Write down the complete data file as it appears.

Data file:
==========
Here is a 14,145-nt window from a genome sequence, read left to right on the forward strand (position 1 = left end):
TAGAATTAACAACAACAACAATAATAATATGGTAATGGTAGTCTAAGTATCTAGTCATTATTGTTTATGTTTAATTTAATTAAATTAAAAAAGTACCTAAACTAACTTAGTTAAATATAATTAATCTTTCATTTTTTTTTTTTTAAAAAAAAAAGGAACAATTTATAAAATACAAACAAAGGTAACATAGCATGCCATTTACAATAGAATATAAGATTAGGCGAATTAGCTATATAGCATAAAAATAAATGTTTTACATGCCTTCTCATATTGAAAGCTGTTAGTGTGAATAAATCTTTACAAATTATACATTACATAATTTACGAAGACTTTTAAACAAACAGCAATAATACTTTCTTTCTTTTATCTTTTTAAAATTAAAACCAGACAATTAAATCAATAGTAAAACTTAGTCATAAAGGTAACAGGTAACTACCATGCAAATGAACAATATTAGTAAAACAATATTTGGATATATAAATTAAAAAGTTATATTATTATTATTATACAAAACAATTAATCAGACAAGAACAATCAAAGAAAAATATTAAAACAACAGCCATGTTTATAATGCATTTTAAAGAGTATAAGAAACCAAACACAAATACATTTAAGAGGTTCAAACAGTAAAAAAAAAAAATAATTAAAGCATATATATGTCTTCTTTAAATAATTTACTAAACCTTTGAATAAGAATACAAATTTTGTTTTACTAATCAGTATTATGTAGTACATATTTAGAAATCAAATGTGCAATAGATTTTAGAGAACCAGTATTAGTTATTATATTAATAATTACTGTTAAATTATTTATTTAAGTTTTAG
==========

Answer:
Here is a 14,145-nt window from a genome sequence, read left to right on the forward strand (position 1 = left end):
TAGAATTAACAACAACAACAATAATAATATGGTAATGGTAGTCTAAGTATCTAGTCATTATTGTTTATGTTTAATTTAATTAAATTAAAAAAGTACCTAAACTAACTTAGTTAAATATAATTAATCTTTCATTTTTTTTTTTTTAAAAAAAAAAGGAACAATTTATAAAATACAAACAAAGGTAACATAGCATGCCATTTACAATAGAATATAAGATTAGGCGAATTAGCTATATAGCATAAAAATAAATGTTTTACATGCCTTCTCATATTGAAAGCTGTTAGTGTGAATAAATCTTTACAAATTATACATTACATAATTTACGAAGACTTTTAAACAAACAGCAATAATACTTTCTTTCTTTTATCTTTTTAAAATTAAAACCAGACAATTAAATCAATAGTAAAACTTAGTCATAAAGGTAACAGGTAACTACCATGCAAATGAACAATATTAGTAAAACAATATTTGGATATATAAATTAAAAAGTTATATTATTATTATTATACAAAACAATTAATCAGACAAGAACAATCAAAGAAAAATATTAAAACAACAGCCATGTTTATAATGCATTTTAAAGAGTATAAGAAACCAAACACAAATACATTTAAGAGGTTCAAACAGTAAAAAAAAAAAATAATTAAAGCATATATATGTCTTCTTTAAATAATTTACTAAACCTTTGAATAAGAATACAAATTTTGTTTTACTAATCAGTATTATGTAGTACATATTTAGAAATCAAATGTGCAATAGATTTTAGAGAACCAGTATTAGTTATTATATTAATAATTACTGTTAAATTATTTATTTAAGTTTTAG